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In 2020, we need bold ideas for criminal justice reform too


As the 2020 election quickly approaches, Democratic candidates are presenting bold ideas about a wide variety of issues including climate change, inequality, national paid leave, filibuster reform, student loans, and Medicare for All. Few ideas are too ambitious for the base, even though many would require major structural changes to American institutions and civic life. 

Then, there’s the issue of justice. Criminal justice reform and mass incarceration get talked about, correctly, as racial justice issues that need to be addressed, but no one has proposed radical changes to how we approach crime and punishment in America. It’s time for 2020 candidates to think as boldly about criminal justice as they are about health care and climate change.

{mosads}Sen. Cory Booker’s (D-N.J.) “Next Step Act” currently comes closest to a bold proposal, taking on police officer training, the conditions of confinement, and expungement procedures. Yet, even this proposal includes the sentencing reforms and reentry assistance proposals we’re used to seeing. Our collective focus, and the focus of popular criminal justice reform laws like the First STEP Act, remains on a late stage of criminal justice contact: incarceration. 

Prison incarceration is, of course, a consequential event, but many more millions of people engage with our inefficient and repressive criminal justice system—through arrests, misdemeanor convictions, parole and probation, the bail industry, and the accumulation of fines and fees. People don’t have to be sentenced to prison to have life-altering interactions with the criminal justice system, and our leaders need to think about these experiences too. In 2016, for example, 70 percent of the roughly 646,000 Americans in local jails on any given day had not been convicted of anything, largely remaining in jail due to their inability to make bail or because they violated the conditions of probation and parole.

Arrests also have outsized impact on Americans. While more than 2 million Americans are incarcerated every year, twelve million Americans are arrested every year. New findings show an explosion of arrests of young black adults in recent decades, and other data shows that between 30 and 41 percent of people are arrested in or before young adulthood. The tensions and police aggression at play here measurably contribute to cynicism that risks weakening teens’ deference to law and legal authorities. An outsized role for police in our lives and the lives of our children, it seems, tears at our social fabric rather than strengthening it. We should ask ourselves and our leaders why so many things are against the law and why we expect police officers to intervene so often, especially with youth.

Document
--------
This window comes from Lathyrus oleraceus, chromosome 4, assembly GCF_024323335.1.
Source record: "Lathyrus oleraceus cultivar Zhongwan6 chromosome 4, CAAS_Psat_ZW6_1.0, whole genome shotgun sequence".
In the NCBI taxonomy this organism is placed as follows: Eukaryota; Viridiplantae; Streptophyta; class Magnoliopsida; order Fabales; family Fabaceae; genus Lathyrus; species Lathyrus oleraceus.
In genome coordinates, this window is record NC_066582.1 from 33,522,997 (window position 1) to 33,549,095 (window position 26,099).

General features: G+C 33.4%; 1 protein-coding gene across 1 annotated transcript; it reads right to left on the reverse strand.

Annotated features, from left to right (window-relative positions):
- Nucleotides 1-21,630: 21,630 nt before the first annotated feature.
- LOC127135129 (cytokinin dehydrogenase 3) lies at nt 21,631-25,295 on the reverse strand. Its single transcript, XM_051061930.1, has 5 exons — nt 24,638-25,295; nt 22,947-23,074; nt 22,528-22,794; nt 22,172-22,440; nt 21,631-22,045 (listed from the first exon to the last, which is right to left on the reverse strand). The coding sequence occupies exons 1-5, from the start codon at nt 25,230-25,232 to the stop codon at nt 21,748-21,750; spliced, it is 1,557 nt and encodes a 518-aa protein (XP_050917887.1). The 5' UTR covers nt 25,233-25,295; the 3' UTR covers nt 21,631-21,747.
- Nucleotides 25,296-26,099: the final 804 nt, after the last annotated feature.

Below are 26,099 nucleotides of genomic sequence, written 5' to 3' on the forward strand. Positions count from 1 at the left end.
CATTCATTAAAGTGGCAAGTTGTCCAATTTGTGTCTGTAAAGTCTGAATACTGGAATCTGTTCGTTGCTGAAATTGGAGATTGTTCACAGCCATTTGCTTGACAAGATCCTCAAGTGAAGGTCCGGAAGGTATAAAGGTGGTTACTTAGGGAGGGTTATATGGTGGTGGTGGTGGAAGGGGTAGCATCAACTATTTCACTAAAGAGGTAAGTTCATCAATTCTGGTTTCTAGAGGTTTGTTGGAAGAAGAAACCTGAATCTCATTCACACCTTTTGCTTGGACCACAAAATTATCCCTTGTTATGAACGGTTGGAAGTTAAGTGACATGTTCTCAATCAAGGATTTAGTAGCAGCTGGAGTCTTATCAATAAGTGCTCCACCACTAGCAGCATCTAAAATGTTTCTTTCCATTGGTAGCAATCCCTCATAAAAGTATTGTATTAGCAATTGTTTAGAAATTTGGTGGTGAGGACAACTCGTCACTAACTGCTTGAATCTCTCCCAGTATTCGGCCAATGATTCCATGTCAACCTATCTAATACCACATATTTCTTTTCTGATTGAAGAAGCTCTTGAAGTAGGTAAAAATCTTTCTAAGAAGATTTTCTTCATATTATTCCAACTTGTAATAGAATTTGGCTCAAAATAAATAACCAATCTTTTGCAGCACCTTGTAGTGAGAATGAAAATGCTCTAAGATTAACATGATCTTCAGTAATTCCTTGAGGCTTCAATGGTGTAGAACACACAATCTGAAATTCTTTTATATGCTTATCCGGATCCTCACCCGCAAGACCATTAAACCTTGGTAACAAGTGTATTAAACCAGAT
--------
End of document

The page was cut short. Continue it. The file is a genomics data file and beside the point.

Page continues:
Presidential candidates should also consider how much our criminal justice system impacts lives after someone has served time. In 2016, almost 7 million people were under some form of correctional supervision, such as parole or probation. The most common reentry proposals are aimed at improving the labor market prospects of the formerly incarcerated. We applaud these efforts, but people who lack health care and a stable home may struggle to find and keep a job. Discussions of health care and housing policy that ignore the formerly incarcerated ignore a population with the most significant health care problems and housing instability in the country.  

President Trump often lauds his bipartisan “First Step Act” which revised federal sentencing laws and expanded reentry and early release programs. While many Democratic hopefuls supported the bill, and Trump has even announced a “Second Step Act” to come, we should aspire to a different and more forward-thinking direction for future legislation. Presidential candidates who want to think boldly about criminal justice reform should tackle fair sentencing, yes – but they must just as urgently acknowledge the many other ways criminal justice reflects and creates inequalities. 

By focusing on reforming incarceration only, we are obscuring a broader landscape of pain for millions of Americans. To truly begin on a path toward criminal justice reform, we need our leaders to think in terms of new deals, guarantees, and sweeping legislation that could impact more Americans, like they do on climate and health care. The type of country we want to have depends on these decisions.   

Professors Sara Wakefield and Kristin Turney are editors of “Criminal Justice Contact and Inequality,” a journal published by the Russell Sage Foundation. 

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